programmatic problematic!


In essence, programming is using a pre-defined language to communicate a set of instructions to a programmable system. This set of instructions is in general related to the processing of inputs and outputs in relations to the system or to the running of algorithms for the processing of data.

Programming a Micro-controller

A micro-controller processes inputs and outputs thanks to an uploaded programme. In general a micro-controller 'reads' your programme in the order that you wrote it. Starting from the top and working its way down line by line, executing instructions as they are 'read'.

Easiest way to lear about programming a micro-controller is to use an Arduino board and follow the Arduino tutorials.

Programming a phone application

A phone application is a very specific type of software, depending on the platform you are using, you will rely on a SDK (Software Development Kit) with a comprehensive library of routines and functions and with specifications regarding the interfaces, the I/O (inputs Outputs) and other system related features.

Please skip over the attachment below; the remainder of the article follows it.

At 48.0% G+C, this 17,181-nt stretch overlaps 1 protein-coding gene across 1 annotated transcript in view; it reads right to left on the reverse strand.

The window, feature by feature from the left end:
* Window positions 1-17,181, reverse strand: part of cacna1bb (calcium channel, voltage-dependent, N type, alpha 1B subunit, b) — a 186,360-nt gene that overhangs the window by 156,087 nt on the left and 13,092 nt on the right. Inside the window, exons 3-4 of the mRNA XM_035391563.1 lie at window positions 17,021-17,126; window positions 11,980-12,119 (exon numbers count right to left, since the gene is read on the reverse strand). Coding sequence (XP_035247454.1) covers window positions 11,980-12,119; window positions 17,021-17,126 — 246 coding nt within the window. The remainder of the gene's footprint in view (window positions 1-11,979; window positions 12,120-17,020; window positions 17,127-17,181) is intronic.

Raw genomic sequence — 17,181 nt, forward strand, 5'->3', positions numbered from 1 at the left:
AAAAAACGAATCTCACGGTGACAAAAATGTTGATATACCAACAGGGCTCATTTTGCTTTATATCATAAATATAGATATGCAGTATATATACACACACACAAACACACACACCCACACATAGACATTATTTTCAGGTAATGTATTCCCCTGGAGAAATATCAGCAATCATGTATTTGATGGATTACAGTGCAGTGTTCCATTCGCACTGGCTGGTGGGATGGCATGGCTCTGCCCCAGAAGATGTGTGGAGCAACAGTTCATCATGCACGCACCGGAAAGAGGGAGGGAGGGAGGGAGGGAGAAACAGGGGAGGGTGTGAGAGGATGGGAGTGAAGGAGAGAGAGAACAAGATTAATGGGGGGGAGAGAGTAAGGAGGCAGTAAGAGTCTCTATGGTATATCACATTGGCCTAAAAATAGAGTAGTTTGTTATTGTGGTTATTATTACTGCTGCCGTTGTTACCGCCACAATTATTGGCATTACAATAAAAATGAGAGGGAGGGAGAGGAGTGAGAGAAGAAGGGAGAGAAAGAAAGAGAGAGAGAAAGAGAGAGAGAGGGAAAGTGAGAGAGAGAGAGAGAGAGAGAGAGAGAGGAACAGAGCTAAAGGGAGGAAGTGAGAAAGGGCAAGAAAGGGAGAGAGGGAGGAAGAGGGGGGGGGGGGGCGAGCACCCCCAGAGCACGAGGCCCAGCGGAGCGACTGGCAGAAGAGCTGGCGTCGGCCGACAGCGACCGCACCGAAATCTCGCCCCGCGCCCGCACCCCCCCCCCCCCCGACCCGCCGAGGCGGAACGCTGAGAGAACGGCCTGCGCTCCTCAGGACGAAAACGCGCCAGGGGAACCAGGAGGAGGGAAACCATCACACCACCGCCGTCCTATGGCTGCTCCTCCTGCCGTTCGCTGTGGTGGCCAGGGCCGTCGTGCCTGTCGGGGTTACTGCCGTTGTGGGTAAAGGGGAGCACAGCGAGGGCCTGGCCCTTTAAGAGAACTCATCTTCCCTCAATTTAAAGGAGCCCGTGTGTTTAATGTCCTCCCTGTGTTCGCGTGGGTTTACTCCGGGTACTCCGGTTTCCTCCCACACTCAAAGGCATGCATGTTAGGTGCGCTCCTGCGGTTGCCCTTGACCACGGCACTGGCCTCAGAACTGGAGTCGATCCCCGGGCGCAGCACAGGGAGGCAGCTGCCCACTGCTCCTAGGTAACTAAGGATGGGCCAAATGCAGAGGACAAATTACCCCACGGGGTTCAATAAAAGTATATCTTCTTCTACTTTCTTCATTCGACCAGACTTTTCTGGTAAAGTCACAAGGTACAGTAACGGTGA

If you want to develop phone applications on the Android OS, I suggest you visit the Android Developer page. For iOS you can enroll with the Apple Developer Programme. If you want to look at Windows mobiles, there is a development centre.

Programming a computer

A computer program is written to perform some tasks on a computer, this being in the widest range of applications - games, simulations, visualisations, calculations, applications etc...

Programming Style

Programming is producing some code, it is about writing some text, as such I believe prose and style apply here as well.
As with a report, it is important to be clear, unambiguous, and succinct. The best programmes are those that can be read by anybody and understood immediatly. Furthermore, your programme should be at least partially reusable. Make sure to rely on built-in routines and libraries of functions.

I've come up with a set of golden rules for good programming style:

Rule #1

Never ever start programming straight away. Always design your programme with flowcharts and then pseudocode.

Rule #2

Always use names for functions, variables and parameters that are self-explanatory.

Rule #3

Minimise the scope (the range of validity within your programme) of your variables and functions.

Rule #4

Be generous with your comments and explanations in your code.